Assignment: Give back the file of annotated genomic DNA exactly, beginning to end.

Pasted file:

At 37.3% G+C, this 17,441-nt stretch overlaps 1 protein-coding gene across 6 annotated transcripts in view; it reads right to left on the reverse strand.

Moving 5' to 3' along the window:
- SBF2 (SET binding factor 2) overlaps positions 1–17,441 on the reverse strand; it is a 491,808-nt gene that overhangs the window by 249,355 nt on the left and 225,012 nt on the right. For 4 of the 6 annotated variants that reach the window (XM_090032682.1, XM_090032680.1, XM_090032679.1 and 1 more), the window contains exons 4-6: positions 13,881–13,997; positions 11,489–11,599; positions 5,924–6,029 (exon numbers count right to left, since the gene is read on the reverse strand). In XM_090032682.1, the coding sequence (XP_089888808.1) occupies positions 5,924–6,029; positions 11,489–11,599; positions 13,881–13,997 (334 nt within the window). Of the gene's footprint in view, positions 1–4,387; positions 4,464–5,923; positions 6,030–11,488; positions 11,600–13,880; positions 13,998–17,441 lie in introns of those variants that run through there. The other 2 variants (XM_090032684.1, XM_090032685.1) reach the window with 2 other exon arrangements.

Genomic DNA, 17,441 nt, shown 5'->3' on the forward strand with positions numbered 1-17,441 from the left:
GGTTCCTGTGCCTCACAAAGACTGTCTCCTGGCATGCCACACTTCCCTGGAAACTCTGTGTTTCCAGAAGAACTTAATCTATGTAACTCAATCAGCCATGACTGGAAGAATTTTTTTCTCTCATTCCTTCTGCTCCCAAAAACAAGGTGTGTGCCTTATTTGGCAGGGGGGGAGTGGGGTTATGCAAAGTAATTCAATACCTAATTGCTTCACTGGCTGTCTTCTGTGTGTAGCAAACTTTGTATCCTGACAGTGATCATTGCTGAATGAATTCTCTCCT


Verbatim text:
At 37.3% G+C, this 17,441-nt stretch overlaps 1 protein-coding gene across 6 annotated transcripts in view; it reads right to left on the reverse strand.

Moving 5' to 3' along the window:
- SBF2 (SET binding factor 2) overlaps positions 1–17,441 on the reverse strand; it is a 491,808-nt gene that overhangs the window by 249,355 nt on the left and 225,012 nt on the right. For 4 of the 6 annotated variants that reach the window (XM_090032682.1, XM_090032680.1, XM_090032679.1 and 1 more), the window contains exons 4-6: positions 13,881–13,997; positions 11,489–11,599; positions 5,924–6,029 (exon numbers count right to left, since the gene is read on the reverse strand). In XM_090032682.1, the coding sequence (XP_089888808.1) occupies positions 5,924–6,029; positions 11,489–11,599; positions 13,881–13,997 (334 nt within the window). Of the gene's footprint in view, positions 1–4,387; positions 4,464–5,923; positions 6,030–11,488; positions 11,600–13,880; positions 13,998–17,441 lie in introns of those variants that run through there. The other 2 variants (XM_090032684.1, XM_090032685.1) reach the window with 2 other exon arrangements.

Genomic DNA, 17,441 nt, shown 5'->3' on the forward strand with positions numbered 1-17,441 from the left:
GGTTCCTGTGCCTCACAAAGACTGTCTCCTGGCATGCCACACTTCCCTGGAAACTCTGTGTTTCCAGAAGAACTTAATCTATGTAACTCAATCAGCCATGACTGGAAGAATTTTTTTCTCTCATTCCTTCTGCTCCCAAAAACAAGGTGTGTGCCTTATTTGGCAGGGGGGGAGTGGGGTTATGCAAAGTAATTCAATACCTAATTGCTTCACTGGCTGTCTTCTGTGTGTAGCAAACTTTGTATCCTGACAGTGATCATTGCTGAATGAATTCTCTCCT